2021 Year in Review

January 4, 2022

2021 brought hope for global economic growth following 2020’s covid caused downturn, largely tied to the development and widespread deployment of COVID-19 vaccines. In this blog, we take a look at the performance of macro-economic indicators and broad indices, and other important events of 2021.

World Economy

The world economy stabilized in 2021 after the global lockdown of 2020. The IMF estimated that global gross domestic product grew 5.9 per cent in 2021 after the 3.1 percent decline that total GDP suffered in 2020.


Global Indices

 global indices

RADiENT data shows that as of 31st December 2021, from 4 major global indices, the S&P 500 TR Index closed the highest, followed by Nifty India.

global indices 2



In the year 2021, Europe also witnessed strong economic recovery the IMF forecasts showed GDP growth of 5 percent in the Euro currency area and 6.8 percent in the post-Brexit UK. However, the continent witnessed shortages in the energy markets that caused gas and coal prices to soar to an all-time high.



For China, the year was distinctly mixed. “The IMF forecast GDP growth of 8 percent in 2021 — almost back to the staggering levels that drove world economic progress in the first two decades of the century — but “the momentum is slowing,” the IMF warned, projecting a GDP growth rate of 5.6 percent in 2022.” Throughout 2021 experts were concerned that the Chinese economy was retreating from its role as a global economic stimulus. “Experts such as Ian Bremmer, president of the Eurasia Group consultancy, warned that China’s retreat from US stock markets and other forms of commercial cooperation in technology with the US and the rest of the world was problematic for the global economy.”


 Global News

  • July 2021 brought the 32nd Summer Olympic games to Tokyo, a year after being postponed. The U.S. topped the medal count with 113.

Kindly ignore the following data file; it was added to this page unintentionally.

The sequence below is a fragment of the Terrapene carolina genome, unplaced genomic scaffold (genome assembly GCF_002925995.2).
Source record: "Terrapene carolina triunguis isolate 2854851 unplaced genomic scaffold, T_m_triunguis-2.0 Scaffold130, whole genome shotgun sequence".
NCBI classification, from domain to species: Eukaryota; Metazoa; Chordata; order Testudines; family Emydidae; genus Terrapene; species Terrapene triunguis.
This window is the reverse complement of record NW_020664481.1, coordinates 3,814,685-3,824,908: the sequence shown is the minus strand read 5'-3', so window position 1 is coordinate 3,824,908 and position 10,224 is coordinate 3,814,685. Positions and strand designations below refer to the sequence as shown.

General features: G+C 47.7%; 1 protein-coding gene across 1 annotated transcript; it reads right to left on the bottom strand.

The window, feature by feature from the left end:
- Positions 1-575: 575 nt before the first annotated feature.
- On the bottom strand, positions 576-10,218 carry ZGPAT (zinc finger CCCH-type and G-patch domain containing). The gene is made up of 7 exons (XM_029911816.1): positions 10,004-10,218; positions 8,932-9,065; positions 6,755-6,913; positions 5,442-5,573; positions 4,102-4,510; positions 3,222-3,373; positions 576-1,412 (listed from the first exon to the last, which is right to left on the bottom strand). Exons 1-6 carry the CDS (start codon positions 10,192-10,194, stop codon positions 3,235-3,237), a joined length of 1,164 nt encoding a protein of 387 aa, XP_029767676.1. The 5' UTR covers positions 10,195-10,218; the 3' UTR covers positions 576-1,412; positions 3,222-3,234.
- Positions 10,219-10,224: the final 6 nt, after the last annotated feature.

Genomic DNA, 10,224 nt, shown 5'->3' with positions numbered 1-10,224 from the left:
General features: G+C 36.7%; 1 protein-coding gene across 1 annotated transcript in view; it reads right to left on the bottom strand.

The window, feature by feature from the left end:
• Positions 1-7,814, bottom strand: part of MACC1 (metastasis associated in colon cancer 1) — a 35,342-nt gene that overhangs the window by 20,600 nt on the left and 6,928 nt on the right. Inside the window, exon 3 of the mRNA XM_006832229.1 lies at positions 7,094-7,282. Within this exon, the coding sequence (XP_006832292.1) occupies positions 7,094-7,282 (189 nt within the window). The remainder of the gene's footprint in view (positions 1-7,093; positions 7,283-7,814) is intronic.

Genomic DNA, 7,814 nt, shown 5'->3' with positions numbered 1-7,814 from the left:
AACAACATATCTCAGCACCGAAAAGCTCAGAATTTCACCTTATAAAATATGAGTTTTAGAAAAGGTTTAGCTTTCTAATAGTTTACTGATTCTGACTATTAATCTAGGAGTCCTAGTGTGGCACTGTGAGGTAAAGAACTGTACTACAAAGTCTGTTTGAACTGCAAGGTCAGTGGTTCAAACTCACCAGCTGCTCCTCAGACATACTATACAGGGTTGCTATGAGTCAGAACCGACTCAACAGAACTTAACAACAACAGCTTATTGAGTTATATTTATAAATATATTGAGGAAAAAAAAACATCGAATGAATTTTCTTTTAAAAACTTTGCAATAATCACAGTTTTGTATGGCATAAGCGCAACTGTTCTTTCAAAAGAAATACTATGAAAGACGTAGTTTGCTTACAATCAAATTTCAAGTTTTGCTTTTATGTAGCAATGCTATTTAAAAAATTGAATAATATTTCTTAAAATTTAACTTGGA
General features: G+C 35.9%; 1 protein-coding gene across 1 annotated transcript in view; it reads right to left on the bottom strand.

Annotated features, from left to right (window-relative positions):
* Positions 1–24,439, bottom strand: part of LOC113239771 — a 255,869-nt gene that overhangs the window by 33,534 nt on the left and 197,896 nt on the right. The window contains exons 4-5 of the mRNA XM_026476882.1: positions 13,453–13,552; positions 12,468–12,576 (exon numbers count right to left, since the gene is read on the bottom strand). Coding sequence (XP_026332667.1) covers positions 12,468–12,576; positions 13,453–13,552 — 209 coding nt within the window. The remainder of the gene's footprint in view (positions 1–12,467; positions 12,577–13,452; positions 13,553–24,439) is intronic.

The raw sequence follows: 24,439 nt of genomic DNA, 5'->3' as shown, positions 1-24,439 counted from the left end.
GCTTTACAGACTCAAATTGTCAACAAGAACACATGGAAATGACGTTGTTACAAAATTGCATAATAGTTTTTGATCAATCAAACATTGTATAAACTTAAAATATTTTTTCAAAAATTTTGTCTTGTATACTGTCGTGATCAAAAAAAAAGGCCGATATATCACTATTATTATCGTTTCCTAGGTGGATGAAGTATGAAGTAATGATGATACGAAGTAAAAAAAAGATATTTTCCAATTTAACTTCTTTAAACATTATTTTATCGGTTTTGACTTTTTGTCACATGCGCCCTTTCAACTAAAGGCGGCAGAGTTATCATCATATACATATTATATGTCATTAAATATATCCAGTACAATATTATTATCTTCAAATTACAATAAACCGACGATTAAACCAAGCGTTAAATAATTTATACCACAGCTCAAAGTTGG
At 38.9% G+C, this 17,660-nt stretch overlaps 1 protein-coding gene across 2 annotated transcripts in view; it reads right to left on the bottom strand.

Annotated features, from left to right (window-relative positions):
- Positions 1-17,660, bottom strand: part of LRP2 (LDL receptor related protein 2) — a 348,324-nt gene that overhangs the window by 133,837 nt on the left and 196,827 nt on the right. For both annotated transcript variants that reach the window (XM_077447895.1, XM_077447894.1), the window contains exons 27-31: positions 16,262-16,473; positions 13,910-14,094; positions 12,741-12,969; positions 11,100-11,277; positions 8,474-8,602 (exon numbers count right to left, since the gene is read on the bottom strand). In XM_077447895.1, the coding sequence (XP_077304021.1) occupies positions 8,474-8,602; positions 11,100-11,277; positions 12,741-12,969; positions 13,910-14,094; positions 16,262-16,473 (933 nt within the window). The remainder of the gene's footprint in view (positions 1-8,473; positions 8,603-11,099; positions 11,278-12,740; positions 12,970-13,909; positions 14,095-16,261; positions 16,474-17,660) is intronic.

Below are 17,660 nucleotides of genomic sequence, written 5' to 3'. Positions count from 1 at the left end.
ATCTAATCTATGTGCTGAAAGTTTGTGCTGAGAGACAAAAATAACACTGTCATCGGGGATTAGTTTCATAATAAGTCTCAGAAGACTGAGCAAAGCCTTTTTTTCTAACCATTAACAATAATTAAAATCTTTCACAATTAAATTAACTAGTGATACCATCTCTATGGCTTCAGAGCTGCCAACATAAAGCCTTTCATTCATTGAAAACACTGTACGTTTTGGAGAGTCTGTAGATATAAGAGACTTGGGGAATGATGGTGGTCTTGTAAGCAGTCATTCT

• August saw the withdrawal of American troops from Afghanistan after a two-decade war
  • In 2021, NFTs became one of hottest tech trends. On November 24, Collins Dictionary named NFT its “Word of the Year”. Q1 began the NFT boom, starting primarily with centralized projects including NBA Top Shot that began skyrocketing around February and March. By March 2021, not only were volumes ramping up, but creators began establishing substantial identities online for their work as well; digital design artist Beeple was making major headlines, selling his Everydays NFT for a record-shattering $69M – the eighth-most expensive artwork sold in 2021.

Growth in the US

For the world’s biggest economy, the US, the reversal has been even more notable — from a 3.4 percent decline in 2020, the economy grew by nearly 6.5 percent in 2021. According to the Bureau of Economic Analysis, the real GDP of the US grew at an annual rate of 2.3 percent in Q3 2021 followed by an increase of 6.7 percent in Q2.

  • In 2021, traders’ and investors’ interests in cryptocurrency grew exponentially. The market cap of all cryptocurrencies topped $3 trillion globally in 2021, as Bitcoin and Ethereum soared to record highs, but experienced intense volatility. Meme-coins, including Dogecoin and Shiba Inu, became mainstream as they racked up astronomical gains, spurred on by business celebrities such as Elon Musk and online trading forums like r/wallstreetbets.